This study was supported by the Sigrid Juselius Foundation, the State funding for university-level health research (Tampere and Helsinki University Hospitals), the Social Insurance Institution of Finland (KELA), and the Academy of Finland. Dr Sihvonen is supported also by the Finnish Medical Foundation and Orion-Pharmos Research Foundation. The funding sources had no role in the collection, analysis and interpretation of data; in the writing of the report and in the decision to submit the article for publication.

Author information

Authors and Affiliations




All authors read and approved the final manuscript.

Corresponding author

Correspondence to Teppo L. N. Järvinen.

Ethics declarations

Ethics approval and consent to participate

Central ethical approval was confirmed from the Pirkanmaa Hospital District’s committee of ethics (reference approval no. R06157) and we did not begin recruiting at other centers in the trial until local ethical approval was obtained. Informed consent was obtained from all study participants at trial entry.

Consent for publication

Not applicable.

Competing interests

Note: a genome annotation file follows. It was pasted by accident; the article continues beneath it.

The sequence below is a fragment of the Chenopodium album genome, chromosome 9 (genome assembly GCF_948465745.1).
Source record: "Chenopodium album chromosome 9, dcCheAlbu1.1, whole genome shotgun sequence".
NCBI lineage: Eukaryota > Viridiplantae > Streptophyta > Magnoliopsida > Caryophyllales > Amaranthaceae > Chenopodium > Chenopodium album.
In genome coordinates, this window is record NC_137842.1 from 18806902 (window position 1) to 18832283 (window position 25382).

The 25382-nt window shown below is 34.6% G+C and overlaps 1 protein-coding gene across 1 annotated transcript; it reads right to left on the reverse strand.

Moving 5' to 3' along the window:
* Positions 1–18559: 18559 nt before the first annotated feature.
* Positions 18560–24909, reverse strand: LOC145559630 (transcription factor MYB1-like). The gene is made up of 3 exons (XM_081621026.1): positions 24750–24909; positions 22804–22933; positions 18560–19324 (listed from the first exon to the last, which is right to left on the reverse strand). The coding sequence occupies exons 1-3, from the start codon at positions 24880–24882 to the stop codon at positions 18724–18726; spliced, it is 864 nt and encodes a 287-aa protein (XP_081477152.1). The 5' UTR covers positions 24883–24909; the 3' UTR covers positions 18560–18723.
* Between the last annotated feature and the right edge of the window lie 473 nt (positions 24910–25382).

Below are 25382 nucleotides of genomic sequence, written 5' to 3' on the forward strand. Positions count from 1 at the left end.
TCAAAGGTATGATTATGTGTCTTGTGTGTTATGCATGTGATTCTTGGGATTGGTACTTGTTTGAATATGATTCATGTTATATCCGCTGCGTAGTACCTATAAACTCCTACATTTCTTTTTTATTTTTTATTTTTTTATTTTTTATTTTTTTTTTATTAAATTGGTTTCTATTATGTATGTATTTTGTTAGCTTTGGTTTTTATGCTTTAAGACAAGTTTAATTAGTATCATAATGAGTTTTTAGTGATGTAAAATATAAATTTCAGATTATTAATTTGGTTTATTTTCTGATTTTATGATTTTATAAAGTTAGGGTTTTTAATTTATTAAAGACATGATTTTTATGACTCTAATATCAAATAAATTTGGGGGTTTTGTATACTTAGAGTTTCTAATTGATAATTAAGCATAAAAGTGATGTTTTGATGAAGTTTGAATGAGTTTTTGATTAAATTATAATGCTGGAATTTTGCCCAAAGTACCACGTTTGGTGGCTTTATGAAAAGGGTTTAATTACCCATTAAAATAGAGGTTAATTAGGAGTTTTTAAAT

All authors have completed the ICMJE uniform disclosure form at and declare no support from any organization for the submitted work; no financial relationships with any organizations that might have an interest in the submitted work in the previous three years; no other relationships or activities that could appear to have influenced the submitted work.

Additional information

Publisher’s Note

Springer Nature remains neutral with regard to jurisdictional claims in published maps and institutional affiliations.

Supplementary information

Additional file 1:

SPIRIT 2013 Checklist: Recommended items to address in a clinical trial protocol and related documents*.

Rights and permissions

Open Access This article is distributed under the terms of the Creative Commons Attribution 4.0 International License (, which permits unrestricted use, distribution, and reproduction in any medium, provided you give appropriate credit to the original author(s) and the source, provide a link to the Creative Commons license, and indicate if changes were made. The Creative Commons Public Domain Dedication waiver ( applies to the data made available in this article, unless otherwise stated.

Reprints and permissions

About this article

Check for updates. Verify currency and authenticity via CrossMark

Cite this article

Sihvonen, R., Kalske, R., Englund, M. et al. Statistical analysis plan for the 5-year and 10-year follow-up assessments of the FIDELITY trial. Trials 21, 76 (2020).

Download citation

  • Received:

  • Accepted:

  • Published:

  • DOI: